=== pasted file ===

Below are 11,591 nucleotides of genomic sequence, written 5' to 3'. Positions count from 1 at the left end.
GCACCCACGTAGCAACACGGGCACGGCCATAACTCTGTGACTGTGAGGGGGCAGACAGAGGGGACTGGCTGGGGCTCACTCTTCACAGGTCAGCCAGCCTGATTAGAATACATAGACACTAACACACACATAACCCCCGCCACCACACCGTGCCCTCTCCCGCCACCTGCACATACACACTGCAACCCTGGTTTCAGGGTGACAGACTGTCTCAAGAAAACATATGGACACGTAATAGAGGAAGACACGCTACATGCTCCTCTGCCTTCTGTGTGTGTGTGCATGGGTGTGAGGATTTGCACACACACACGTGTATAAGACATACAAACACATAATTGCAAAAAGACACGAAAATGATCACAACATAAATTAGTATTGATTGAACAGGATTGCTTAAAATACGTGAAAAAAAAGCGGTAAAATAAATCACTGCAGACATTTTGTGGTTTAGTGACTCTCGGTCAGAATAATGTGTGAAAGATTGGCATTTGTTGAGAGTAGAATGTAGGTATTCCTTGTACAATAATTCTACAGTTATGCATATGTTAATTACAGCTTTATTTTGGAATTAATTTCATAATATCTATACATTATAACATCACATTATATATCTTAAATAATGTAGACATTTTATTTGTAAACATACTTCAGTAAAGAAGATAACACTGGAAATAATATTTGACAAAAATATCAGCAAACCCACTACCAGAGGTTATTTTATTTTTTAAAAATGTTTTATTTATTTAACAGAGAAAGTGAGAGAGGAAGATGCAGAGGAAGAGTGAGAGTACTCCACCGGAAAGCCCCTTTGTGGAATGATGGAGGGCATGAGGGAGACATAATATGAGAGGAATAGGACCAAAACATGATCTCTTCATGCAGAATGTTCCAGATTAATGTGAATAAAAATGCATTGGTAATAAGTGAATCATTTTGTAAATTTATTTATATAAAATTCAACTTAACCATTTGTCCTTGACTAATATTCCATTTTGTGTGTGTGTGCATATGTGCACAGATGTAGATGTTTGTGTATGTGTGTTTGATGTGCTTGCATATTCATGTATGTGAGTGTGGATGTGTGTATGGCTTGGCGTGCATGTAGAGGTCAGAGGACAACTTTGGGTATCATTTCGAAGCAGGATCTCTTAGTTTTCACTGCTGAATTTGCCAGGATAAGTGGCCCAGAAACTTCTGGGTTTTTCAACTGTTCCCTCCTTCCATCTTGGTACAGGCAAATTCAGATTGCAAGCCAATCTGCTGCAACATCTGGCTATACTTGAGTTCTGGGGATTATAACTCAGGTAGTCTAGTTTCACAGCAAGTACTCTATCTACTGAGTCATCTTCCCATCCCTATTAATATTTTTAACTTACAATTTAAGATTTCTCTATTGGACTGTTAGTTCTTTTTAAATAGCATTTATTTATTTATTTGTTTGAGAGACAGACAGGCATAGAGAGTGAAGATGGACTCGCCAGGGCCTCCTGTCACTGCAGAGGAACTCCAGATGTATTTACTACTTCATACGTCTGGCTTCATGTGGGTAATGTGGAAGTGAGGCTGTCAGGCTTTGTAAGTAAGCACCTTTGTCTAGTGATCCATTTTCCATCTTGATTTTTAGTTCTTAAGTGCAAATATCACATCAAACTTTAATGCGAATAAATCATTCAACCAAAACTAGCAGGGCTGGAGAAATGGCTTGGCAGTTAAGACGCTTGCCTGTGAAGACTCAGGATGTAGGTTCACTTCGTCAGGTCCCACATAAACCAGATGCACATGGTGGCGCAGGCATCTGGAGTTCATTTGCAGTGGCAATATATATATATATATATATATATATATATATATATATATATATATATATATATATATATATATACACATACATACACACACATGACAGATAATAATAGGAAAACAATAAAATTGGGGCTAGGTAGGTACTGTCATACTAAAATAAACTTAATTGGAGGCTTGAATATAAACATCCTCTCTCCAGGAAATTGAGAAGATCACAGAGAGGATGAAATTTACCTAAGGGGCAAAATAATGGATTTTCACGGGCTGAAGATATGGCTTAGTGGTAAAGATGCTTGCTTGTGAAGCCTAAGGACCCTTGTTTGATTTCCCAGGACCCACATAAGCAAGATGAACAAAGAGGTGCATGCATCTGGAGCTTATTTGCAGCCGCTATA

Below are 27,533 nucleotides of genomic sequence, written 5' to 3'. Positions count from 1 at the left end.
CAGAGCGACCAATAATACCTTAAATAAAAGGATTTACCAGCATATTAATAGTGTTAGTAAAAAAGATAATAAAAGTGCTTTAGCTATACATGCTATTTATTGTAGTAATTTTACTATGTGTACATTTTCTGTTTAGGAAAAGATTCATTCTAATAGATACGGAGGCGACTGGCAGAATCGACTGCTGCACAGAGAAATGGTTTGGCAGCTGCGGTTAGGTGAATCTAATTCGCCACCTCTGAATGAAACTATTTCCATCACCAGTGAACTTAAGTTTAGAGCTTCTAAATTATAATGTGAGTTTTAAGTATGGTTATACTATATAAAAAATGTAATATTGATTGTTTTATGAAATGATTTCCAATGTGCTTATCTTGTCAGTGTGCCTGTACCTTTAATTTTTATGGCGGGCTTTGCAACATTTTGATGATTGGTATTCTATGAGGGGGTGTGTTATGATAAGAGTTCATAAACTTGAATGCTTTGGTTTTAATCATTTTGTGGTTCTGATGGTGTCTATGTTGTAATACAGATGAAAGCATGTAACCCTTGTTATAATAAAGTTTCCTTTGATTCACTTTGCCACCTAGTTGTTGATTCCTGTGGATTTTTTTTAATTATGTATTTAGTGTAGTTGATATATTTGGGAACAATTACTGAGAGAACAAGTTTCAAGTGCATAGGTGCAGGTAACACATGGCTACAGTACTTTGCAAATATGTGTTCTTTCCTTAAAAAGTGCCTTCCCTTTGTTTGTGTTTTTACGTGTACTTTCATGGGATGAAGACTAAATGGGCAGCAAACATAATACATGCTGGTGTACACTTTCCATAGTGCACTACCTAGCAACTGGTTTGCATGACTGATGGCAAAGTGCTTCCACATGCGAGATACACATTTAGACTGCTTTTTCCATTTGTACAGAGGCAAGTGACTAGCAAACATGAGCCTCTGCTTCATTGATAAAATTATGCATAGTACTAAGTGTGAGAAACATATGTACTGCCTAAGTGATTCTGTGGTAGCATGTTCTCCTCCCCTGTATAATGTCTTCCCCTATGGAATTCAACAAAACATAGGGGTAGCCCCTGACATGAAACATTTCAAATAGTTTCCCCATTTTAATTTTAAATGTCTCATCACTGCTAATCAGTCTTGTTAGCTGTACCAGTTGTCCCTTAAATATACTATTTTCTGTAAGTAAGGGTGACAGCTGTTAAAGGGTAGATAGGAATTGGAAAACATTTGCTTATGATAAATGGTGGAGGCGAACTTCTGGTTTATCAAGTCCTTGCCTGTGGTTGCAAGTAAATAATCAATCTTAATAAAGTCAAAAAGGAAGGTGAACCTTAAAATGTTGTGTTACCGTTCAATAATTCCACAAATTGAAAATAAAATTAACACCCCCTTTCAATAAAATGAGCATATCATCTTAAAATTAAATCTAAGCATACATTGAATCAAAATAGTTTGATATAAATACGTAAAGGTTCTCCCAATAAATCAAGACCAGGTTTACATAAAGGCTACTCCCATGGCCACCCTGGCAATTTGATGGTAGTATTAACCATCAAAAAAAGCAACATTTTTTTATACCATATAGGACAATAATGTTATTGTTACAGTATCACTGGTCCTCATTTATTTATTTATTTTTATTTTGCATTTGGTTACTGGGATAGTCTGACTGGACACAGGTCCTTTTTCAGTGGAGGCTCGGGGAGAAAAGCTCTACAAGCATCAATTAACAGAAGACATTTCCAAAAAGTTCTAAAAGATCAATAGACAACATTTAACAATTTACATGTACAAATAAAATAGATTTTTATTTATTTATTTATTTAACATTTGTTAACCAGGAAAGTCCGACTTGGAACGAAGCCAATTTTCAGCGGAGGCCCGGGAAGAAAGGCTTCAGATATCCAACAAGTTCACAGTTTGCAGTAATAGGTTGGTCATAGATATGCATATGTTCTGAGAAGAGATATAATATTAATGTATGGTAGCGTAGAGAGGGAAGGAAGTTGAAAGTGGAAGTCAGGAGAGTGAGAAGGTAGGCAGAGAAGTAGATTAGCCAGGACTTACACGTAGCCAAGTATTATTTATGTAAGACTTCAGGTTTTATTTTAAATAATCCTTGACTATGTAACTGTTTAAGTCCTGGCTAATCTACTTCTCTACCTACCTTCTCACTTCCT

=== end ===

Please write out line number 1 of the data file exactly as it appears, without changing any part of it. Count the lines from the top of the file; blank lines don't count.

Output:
Below are 11,591 nucleotides of genomic sequence, written 5' to 3'. Positions count from 1 at the left end.